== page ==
AfroGipsy (2)

… is Ayọs favourite description of herself according to her interview on the Joyful album.

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Teenage years : good and bad times

When Ayọ was about six years old in the mid 1980s and lived with her father and her siblings she took to playing the violin for a short time, before turning to the piano between the ages of 10 and 14. Later she taught herself to play the guitar: “I needed an instrument I could be at one with… It’s more direct, more aggressive, and I mean that in a good way. The first songs she wrote were about her mother as she reveals in an interview in St. Tropez with Jude Rogers from The Guardian: "My very first songs, when I was 15 or 16, were about my mother. They helped me cope. Before then, I'd keep all my feelings inside, the angry feelings that make you sick. You could say music became my medicine." [1]

Her father worked as DJ to earn extra money during his apprenticeship as a mechanic and so she had readily access to many of his records. Listening to Pink Floyd, Fela Kuti, the Soul Children, Donnie Hathaway, Jimmy Cliff and Bob Marley, the standards of Motown but also to Afrobeat like Fela, Ju Ju Music of Nigeria and King Sunny Adé shaped her taste in music: "When I think of my childhood, I have memories full with songs.”. She started to secretly record herself singing to tapes of Snoop Dogg, TLC and Genuwine. Her father had the foresight to let her drop out of school when he found one of her tapes. "He wouldn't believe the voice on them belonged to me. So I had to sing. I was too embarrassed, so I made him stand out in the yard while I sang with my friend in the kitchen." Three minutes later, he said: "If you don't want to study, you don't have to. Go for your music." So at the age of 16 her recording career started when her father took her to a studio to produce a demo.

Although she was still so young she know what kind of music she wanted to make and resisted external forces which wanted her to adopt a music style she wasn't comfortable with. "In my late teens, they wanted to make me the black Britney Spears in Cologne. Then Warner wanted me to be their girl reggae artist. But I didn't want that. My dad would say, 'Why don't you do this Britney Spears stuff now and do your own stuff later?' But there was no way. I didn't want my reputation compromised. I was always burning bridges."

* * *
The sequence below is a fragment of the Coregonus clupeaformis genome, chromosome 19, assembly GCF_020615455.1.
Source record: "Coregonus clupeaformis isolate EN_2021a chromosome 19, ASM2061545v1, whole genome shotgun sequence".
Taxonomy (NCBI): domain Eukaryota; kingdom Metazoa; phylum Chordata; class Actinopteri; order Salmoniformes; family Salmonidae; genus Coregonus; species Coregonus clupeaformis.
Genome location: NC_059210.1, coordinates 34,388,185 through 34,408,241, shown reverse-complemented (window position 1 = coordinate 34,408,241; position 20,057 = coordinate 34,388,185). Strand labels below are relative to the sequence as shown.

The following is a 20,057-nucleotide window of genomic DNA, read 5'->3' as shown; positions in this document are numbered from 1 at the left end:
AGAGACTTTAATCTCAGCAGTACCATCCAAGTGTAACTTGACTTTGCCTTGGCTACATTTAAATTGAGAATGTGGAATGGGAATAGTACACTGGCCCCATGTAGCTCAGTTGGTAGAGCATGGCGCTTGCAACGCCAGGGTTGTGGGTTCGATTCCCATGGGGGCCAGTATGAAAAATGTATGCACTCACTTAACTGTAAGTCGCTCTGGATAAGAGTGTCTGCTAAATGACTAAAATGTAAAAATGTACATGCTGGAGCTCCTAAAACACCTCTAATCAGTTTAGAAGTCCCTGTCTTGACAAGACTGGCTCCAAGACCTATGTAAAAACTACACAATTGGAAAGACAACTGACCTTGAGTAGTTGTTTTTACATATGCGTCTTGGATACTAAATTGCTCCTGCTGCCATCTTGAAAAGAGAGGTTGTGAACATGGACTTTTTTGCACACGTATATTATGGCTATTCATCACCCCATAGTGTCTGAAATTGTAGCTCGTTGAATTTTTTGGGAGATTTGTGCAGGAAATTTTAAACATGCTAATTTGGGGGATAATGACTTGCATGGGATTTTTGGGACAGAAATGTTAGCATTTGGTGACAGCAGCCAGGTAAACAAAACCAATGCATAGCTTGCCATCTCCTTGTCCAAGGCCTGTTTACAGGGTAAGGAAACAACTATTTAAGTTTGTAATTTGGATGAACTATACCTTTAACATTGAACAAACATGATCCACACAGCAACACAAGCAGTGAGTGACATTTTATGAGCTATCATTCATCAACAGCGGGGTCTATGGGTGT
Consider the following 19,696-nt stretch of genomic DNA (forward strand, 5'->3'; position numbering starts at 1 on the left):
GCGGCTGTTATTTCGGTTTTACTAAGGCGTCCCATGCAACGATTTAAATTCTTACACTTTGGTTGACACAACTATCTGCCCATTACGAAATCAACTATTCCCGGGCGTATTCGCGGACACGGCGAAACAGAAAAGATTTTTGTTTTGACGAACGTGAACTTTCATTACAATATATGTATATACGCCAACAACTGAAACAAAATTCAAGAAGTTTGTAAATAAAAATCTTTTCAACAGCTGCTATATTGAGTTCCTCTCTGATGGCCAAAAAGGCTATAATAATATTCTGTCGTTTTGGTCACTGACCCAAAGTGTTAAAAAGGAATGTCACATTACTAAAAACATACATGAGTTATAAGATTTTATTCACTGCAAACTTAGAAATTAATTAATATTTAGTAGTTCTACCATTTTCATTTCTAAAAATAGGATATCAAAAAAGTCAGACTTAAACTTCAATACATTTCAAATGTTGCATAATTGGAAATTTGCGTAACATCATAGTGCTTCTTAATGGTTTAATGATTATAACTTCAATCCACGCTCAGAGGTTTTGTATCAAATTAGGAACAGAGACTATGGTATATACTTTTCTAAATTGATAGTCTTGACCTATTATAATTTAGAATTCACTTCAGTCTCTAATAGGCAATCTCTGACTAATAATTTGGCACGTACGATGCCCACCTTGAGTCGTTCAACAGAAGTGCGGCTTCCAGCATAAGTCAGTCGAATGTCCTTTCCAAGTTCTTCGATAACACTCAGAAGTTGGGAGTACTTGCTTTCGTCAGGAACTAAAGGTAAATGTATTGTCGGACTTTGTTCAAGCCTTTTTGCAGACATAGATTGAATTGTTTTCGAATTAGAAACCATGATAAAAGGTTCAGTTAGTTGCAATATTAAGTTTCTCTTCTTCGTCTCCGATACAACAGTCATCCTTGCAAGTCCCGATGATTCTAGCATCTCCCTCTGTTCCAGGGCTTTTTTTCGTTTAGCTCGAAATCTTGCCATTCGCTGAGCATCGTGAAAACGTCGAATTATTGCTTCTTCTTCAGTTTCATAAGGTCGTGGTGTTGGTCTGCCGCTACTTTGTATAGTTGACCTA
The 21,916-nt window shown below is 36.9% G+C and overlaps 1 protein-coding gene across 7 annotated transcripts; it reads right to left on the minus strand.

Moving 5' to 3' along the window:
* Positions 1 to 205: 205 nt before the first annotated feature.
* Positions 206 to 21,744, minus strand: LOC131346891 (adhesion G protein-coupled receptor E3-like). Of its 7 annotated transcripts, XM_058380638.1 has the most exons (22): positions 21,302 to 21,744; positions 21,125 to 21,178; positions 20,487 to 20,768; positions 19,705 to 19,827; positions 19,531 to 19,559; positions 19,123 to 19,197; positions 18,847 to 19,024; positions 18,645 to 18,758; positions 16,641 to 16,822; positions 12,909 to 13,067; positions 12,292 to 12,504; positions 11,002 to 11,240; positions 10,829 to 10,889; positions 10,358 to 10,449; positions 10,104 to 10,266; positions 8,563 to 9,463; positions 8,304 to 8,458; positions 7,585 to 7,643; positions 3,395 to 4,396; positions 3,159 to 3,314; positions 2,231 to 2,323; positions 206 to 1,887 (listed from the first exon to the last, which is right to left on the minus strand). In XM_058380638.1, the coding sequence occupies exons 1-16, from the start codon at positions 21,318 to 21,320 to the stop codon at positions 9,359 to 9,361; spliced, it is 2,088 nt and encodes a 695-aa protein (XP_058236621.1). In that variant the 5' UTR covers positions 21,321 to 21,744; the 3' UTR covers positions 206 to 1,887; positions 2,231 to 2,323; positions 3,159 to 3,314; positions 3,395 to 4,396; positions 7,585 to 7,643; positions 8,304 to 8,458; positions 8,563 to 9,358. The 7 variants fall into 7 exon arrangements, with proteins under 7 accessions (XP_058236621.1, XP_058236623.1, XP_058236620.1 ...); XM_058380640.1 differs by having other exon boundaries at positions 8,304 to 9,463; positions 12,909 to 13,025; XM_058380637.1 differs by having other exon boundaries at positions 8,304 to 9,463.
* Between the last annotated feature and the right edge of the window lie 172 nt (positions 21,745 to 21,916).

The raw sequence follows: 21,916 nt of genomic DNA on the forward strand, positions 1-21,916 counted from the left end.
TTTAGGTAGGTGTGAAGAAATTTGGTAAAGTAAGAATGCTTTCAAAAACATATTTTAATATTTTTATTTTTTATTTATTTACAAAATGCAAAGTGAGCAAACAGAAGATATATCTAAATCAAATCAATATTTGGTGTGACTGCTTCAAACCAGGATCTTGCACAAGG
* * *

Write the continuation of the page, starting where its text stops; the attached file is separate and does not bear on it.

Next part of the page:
With 18 Ayọ lived in Hamburg where a producer wanted her to record a commercial disc but she refuses.

London, Paris, New York : searching the world

At 21 Ayọ left Germany for London where a part of her family lived. The reason she decided to leave Hamburg was the breakup with her boyfriend. She was too proud to show how much she was hurt but a few month later wrote the song Down on your knees to express her feelings (although she herself never was on her knees in real life).[2] "It was an important period in my life - the first time I really expressed myself. I needed to leave Germany to find myself." [3] She bought herself as a parting gift a steel string guitar that she gave the name "Billy". "When I went to London, I didn't have friends but I had this guitar. It was like the guitar was talking to me. The chords gave me a sense of what I wanted to say." [4]

She stayed in London only one year, then she moved to Paris. A friend of her, a designer, asked her to play in her first fashion show in Paris. She agreed and did also the catwalk (she did modelling when she was younger, however she never liked doing it) but when people asked her if she could do more performances she decided to stay there.[2] While in Paris she recorded a demo with five tracks which was played by several local redia stations. "That's where I felt at home for the first time. I went to Paris and didn't speak the language, but I felt like this was a place for me. I was not the colored girl anymore." [4] The attention she gained gave her the opportunity to opening for neo-soul kindred spirits including Omar and Cody Chestnutt and lead to a sold-out show at the prestigious Olympia Theater. Later she divided her time between Paris and New York City.